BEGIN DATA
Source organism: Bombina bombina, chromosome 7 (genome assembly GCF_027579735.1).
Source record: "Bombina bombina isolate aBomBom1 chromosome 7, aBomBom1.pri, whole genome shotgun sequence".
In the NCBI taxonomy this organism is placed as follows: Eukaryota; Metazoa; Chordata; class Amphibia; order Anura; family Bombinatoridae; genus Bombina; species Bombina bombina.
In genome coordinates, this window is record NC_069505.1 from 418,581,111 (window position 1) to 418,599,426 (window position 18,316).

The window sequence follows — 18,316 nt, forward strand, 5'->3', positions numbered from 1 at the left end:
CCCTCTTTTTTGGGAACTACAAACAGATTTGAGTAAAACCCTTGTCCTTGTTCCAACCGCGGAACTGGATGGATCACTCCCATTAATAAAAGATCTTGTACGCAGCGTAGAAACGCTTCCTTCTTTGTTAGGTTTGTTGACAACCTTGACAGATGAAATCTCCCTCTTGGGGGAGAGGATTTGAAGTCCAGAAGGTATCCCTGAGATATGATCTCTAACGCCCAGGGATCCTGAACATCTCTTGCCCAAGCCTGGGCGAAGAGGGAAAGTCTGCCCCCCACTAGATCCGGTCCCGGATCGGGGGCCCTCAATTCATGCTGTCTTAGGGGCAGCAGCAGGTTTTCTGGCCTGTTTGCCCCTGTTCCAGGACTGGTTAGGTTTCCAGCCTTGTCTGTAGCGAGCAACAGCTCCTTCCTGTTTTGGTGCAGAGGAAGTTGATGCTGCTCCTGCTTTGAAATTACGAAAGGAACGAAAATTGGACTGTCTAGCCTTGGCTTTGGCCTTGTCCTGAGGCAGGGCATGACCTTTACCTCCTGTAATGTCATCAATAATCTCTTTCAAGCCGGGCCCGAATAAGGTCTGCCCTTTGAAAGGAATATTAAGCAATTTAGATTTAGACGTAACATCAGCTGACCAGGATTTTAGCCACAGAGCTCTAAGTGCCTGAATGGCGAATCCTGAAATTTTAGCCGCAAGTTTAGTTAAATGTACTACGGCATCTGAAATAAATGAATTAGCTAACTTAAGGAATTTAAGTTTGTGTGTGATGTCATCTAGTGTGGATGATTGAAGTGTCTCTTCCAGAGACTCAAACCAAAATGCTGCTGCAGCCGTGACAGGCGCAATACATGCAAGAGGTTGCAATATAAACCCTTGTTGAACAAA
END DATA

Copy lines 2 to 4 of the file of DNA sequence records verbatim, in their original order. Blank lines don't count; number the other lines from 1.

Source record: "Bombina bombina isolate aBomBom1 chromosome 7, aBomBom1.pri, whole genome shotgun sequence".
In the NCBI taxonomy this organism is placed as follows: Eukaryota; Metazoa; Chordata; class Amphibia; order Anura; family Bombinatoridae; genus Bombina; species Bombina bombina.
In genome coordinates, this window is record NC_069505.1 from 418,581,111 (window position 1) to 418,599,426 (window position 18,316).